A systematic review of psychoeducational intervention trials for the management of chronic stable angina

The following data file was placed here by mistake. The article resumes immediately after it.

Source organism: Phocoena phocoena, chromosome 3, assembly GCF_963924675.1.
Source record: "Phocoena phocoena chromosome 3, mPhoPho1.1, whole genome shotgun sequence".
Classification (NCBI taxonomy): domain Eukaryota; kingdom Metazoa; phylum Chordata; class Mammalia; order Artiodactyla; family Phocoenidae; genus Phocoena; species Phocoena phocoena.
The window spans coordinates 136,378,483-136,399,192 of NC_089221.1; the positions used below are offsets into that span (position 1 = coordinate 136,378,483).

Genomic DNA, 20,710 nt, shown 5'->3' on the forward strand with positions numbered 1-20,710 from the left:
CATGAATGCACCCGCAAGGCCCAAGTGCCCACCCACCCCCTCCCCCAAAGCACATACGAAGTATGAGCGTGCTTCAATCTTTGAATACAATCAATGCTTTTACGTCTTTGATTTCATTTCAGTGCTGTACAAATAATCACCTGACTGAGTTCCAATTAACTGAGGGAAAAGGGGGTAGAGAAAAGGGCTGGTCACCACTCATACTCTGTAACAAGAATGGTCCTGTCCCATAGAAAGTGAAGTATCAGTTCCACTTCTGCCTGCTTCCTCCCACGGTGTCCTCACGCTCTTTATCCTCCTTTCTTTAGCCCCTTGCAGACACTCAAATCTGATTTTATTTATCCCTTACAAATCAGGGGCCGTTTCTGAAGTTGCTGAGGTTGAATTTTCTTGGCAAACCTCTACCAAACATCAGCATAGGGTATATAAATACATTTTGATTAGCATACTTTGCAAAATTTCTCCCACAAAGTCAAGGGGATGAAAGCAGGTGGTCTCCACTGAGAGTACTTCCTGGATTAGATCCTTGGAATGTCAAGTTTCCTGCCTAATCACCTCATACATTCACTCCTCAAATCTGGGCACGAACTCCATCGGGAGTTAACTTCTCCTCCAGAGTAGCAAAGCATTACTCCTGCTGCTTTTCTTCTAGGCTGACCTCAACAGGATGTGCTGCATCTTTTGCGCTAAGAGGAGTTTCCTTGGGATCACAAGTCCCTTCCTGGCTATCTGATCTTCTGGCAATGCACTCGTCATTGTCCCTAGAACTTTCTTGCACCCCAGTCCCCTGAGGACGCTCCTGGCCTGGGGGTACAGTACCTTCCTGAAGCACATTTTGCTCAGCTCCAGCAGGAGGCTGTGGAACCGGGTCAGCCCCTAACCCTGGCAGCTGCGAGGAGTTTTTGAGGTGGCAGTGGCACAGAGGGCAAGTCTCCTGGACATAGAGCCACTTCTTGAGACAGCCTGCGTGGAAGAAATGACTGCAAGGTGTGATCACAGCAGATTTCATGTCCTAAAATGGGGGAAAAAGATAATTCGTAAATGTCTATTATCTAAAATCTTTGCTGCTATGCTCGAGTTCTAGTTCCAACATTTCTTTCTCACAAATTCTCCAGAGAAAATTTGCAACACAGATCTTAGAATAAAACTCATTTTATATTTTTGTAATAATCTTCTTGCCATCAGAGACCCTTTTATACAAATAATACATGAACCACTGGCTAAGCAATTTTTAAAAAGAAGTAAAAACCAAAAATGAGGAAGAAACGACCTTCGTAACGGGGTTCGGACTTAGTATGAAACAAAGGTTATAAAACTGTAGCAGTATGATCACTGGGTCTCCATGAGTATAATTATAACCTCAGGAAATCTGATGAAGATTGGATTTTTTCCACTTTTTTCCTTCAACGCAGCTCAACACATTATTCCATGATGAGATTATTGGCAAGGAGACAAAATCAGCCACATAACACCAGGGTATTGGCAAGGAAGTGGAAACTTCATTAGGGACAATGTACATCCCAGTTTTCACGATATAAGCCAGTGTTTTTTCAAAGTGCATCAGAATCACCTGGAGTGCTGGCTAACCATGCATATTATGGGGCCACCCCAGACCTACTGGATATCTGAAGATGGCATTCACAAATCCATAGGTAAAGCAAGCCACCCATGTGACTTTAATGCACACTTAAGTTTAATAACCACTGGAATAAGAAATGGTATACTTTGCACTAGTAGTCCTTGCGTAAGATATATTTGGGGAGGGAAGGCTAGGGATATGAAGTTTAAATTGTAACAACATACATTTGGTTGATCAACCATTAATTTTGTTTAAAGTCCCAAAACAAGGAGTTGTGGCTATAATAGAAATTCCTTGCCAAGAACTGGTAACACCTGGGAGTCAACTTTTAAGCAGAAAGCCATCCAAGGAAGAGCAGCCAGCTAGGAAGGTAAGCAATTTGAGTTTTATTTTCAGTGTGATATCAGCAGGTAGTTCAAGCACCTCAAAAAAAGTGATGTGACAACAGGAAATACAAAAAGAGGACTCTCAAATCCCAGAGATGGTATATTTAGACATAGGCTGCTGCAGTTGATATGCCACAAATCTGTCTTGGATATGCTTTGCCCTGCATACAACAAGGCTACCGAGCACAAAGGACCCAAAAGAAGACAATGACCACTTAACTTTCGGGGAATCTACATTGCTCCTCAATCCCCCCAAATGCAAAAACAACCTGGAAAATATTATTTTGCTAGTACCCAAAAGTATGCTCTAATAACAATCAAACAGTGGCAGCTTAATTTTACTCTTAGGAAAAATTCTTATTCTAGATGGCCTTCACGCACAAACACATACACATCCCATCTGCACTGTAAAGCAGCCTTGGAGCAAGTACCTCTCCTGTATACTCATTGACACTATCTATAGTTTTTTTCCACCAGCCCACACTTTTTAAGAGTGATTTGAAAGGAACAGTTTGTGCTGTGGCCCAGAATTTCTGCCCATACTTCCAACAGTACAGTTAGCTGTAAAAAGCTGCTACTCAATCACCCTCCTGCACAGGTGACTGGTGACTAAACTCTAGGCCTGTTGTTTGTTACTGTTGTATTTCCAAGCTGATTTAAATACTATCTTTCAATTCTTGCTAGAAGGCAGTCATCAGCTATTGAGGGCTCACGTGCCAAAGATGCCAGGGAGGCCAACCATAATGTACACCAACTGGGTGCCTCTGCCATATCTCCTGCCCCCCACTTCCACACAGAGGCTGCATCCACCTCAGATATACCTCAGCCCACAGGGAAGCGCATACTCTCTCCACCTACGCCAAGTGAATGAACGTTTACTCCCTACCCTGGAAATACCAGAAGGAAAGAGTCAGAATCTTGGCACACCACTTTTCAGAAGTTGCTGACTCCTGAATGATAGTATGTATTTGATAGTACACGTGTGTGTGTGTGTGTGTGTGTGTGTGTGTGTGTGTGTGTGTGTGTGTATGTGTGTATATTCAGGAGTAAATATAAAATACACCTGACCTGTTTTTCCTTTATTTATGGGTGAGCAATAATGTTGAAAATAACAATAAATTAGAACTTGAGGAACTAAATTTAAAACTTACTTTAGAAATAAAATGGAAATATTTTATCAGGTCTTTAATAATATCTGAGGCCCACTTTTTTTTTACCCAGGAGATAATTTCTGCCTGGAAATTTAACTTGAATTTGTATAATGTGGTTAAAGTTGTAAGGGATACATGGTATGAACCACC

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BACKGROUND: Chronic stable angina (CSA) is a cardinal symptom of coronary artery disease and has a major impact on health-related quality of life (HRQOL). There are few data on the effectiveness of psychoeducational interventions for CSA patients that target HRQOL-related outcomes. AIM: To determine the effectiveness of psychoeducational interventions for CSA management based on the best available evidence. METHODS: A systematic review of randomized controlled trials (RCTs) testing the effects of psychoeducational interventions on angina symptoms, angina symptom-related distress, and physical functioning was conducted. Four primary studies (1994-97) were included that had (a) specified treatment and control conditions, (b) participants with anigna class I-III (Canadian Cardiovascular Society) and (c) psychoeducational interventions. These studies were reviewed for methodological rigour. A pooled common effect could not be determined because of heterogeneity of outcomes, measures and analyses. RESULTS: While positive effects were reported, methodological problems with respect to sampling, randomization, controls and measurement precluded generalization. CONCLUSION: The effectiveness of psychoeducation interventions for improving angina outcomes is inconclusive. Future RCTs of psychoeducational programmes require methodologically robust methods to reduce biases and random error, and to enhance the generalizability of findings for CSA management.
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